Assistant Professor Leigh Torres leads the Geospatial Ecology of Marine Megafauna Lab of Oregon State University and is interested in how marine species use their environment and how that information can inform conservation management plans. Leigh studies multiple aspects of the gray whales of Oregon, including their foraging ecology, how they’re impacted by ocean noise, assessing their health using drones and hormone analysis, and working to reduce the risk of whale entanglement in fishing gear.
One of your projects is looking at how ambient ocean noise levels affect the reproductive and stress hormones and body condition of gray whales that forage along the Oregon coast between May and October each year. Have you noticed any trends in ocean noise levels and gray whale health since this study began in 2015? If so, have you detected any correlation between the two?
Yes, we have found some interesting trends. First ambient ocean noise is variable along the Oregon coast, and is significantly louder near ports. We have also detected a positive correlation between vessel traffic and noise levels. Our preliminary hormone analysis results show an increase in the stress hormones (cortisol) in gray whales with increased vessel traffic. We are currently digging into these patterns more to determine if whales are responding to the noise or the vessel traffic itself, or both. But so far the results are very interesting.
There are plenty of other potential sources of stress for the gray whales besides ocean noise, including changing oceanographic conditions (not only ‘the blob’, but also variable upwelling, the occurrence of El Niño, etc), the risk of entanglement in fishing gear, and disturbance from whale-watching vessels. Do you think there’s a single issue that most threatens the health of gray whales, or should we be most concerned about the cumulative impacts of these threats?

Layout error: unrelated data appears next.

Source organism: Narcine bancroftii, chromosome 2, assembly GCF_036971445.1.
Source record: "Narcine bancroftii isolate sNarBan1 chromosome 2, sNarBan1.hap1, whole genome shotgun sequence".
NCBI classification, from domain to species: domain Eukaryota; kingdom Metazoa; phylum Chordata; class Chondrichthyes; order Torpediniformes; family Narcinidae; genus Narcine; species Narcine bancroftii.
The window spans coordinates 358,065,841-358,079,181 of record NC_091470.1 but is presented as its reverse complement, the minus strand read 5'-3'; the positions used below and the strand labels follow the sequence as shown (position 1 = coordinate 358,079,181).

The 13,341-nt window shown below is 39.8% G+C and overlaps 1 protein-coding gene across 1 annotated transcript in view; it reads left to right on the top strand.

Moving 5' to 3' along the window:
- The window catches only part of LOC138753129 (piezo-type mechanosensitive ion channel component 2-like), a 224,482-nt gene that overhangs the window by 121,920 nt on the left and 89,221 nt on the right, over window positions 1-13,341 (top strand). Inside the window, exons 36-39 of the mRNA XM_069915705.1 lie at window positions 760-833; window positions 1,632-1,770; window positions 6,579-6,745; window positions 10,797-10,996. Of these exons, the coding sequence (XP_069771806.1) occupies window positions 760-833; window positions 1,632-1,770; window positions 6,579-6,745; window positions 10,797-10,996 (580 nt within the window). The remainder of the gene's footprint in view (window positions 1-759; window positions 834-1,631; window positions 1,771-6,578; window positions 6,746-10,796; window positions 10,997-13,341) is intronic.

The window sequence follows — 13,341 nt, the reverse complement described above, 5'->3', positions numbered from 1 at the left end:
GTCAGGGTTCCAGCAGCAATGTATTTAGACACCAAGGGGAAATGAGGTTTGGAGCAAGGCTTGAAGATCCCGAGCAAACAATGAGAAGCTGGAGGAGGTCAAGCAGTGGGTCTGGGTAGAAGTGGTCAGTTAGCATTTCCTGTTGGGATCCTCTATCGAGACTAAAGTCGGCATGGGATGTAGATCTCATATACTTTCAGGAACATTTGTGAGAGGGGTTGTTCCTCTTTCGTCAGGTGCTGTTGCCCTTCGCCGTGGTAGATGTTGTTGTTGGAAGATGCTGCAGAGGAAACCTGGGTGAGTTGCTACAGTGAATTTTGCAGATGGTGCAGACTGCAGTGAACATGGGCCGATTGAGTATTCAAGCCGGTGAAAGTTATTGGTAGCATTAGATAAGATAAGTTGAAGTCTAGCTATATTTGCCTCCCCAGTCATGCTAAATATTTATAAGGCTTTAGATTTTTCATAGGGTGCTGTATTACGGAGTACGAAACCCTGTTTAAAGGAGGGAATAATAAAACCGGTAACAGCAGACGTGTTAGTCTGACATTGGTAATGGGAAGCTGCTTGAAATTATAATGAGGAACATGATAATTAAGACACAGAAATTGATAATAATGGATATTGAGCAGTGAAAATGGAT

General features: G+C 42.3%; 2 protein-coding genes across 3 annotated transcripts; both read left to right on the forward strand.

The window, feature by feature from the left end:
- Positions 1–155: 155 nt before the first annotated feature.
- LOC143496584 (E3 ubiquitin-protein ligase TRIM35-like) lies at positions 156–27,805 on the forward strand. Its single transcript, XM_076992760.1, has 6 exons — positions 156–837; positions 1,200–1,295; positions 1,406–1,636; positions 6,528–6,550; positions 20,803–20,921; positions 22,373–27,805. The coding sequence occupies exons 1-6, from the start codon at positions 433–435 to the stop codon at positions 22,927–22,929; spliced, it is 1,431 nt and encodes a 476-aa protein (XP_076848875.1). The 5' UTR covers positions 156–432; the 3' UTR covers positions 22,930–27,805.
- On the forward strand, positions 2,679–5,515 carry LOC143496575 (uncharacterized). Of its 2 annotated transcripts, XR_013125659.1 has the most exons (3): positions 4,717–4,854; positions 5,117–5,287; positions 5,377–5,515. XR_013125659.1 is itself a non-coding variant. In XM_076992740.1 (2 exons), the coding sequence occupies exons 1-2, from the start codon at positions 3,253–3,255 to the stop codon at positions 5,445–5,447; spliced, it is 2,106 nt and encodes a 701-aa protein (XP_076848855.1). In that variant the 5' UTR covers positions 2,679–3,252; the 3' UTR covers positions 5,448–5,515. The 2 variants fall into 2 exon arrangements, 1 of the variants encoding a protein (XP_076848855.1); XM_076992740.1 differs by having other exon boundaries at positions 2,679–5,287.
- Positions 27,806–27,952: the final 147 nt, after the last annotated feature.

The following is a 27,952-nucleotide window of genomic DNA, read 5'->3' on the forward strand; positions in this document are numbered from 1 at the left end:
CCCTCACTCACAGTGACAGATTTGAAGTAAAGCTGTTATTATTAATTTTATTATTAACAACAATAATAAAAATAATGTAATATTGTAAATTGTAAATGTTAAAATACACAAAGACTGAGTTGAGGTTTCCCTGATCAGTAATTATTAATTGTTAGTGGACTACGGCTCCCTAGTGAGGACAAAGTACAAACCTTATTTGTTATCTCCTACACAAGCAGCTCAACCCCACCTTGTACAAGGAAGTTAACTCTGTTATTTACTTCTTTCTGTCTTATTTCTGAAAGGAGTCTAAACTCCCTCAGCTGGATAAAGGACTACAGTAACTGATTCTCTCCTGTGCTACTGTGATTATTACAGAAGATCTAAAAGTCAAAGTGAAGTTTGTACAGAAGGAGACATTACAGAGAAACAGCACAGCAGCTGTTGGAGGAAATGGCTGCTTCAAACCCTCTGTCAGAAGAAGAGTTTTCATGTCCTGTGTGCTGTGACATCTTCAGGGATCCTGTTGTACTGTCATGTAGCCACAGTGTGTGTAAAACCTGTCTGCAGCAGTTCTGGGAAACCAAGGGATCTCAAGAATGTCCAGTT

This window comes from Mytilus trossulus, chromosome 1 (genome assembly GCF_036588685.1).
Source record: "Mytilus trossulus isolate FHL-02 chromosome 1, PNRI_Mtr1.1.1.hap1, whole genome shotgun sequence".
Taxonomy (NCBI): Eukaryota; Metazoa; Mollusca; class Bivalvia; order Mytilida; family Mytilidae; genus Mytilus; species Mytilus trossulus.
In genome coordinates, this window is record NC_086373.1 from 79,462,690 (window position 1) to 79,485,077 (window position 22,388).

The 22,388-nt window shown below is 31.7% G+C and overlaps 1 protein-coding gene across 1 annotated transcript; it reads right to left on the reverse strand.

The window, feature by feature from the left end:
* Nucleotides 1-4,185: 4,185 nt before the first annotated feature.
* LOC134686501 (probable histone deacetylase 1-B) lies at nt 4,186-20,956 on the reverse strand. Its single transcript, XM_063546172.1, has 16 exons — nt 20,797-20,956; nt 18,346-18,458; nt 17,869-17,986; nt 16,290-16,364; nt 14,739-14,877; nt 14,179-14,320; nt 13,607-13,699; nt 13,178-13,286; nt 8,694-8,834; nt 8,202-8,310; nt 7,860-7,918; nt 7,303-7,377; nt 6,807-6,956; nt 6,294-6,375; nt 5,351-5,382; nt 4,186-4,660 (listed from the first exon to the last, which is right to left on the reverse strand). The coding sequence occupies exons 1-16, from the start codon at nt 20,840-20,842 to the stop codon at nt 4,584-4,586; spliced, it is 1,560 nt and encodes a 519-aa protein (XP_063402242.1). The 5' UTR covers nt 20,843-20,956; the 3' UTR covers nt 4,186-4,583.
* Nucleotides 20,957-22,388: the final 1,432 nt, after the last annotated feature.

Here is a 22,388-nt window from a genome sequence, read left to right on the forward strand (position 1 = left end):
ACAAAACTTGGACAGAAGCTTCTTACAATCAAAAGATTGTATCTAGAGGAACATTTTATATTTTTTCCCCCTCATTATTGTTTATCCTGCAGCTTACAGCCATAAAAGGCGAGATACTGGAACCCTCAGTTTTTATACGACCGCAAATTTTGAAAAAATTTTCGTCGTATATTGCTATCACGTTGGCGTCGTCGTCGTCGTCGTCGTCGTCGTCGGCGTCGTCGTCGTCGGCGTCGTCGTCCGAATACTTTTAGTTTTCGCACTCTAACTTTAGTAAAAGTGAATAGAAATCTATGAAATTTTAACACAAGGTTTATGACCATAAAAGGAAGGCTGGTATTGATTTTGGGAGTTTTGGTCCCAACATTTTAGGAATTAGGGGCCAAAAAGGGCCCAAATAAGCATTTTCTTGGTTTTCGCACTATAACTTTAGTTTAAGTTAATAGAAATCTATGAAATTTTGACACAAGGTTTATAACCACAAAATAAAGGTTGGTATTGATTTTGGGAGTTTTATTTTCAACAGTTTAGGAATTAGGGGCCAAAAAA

All of those disturbances are important to consider together when we try to assess impacts on a whale population, and thus manage that population to be sustainable. We are often forced to study different aspects in isolation due to logistics, funding and feasibility, but we have to remember that the whales don’t live like that – paying attention to just one impact at a time. They often deal with all these impacts and scenarios together. Our work on gray whales tries to account for many aspects of their lives at once (sex, age, ambient noise, behaviour, nutrition) but we can’t get it all. It’s a first step in that direction.
You are also working to identify areas of co-occurrence between whales and fishing activities in Oregon to reduce the risk of entanglement in fishing gear. The recent marine heatwave has been linked to the shoreward movement of foraging humpback whales in central California and an increase in humpback whale entanglements. Is entanglement a problem for gray whales in Oregon and are you aware of any recent changes in the rate of gray whale entanglements?
Gray whales do get entangled in fishing gear, but their rate of entanglement has not increased significantly over the last five or ten years. Last year we even saw two entangled gray whales in our study region. We have also had a rise in humpback whale abundance in Oregon waters recently that has led to an increased concern about entanglements here. Humpback and blue whales may be using Oregon waters more as oceans change and their prey moves northward. We are hoping that our whale distribution research will help protect the whales and support sustainable and profitable fisheries in Oregon.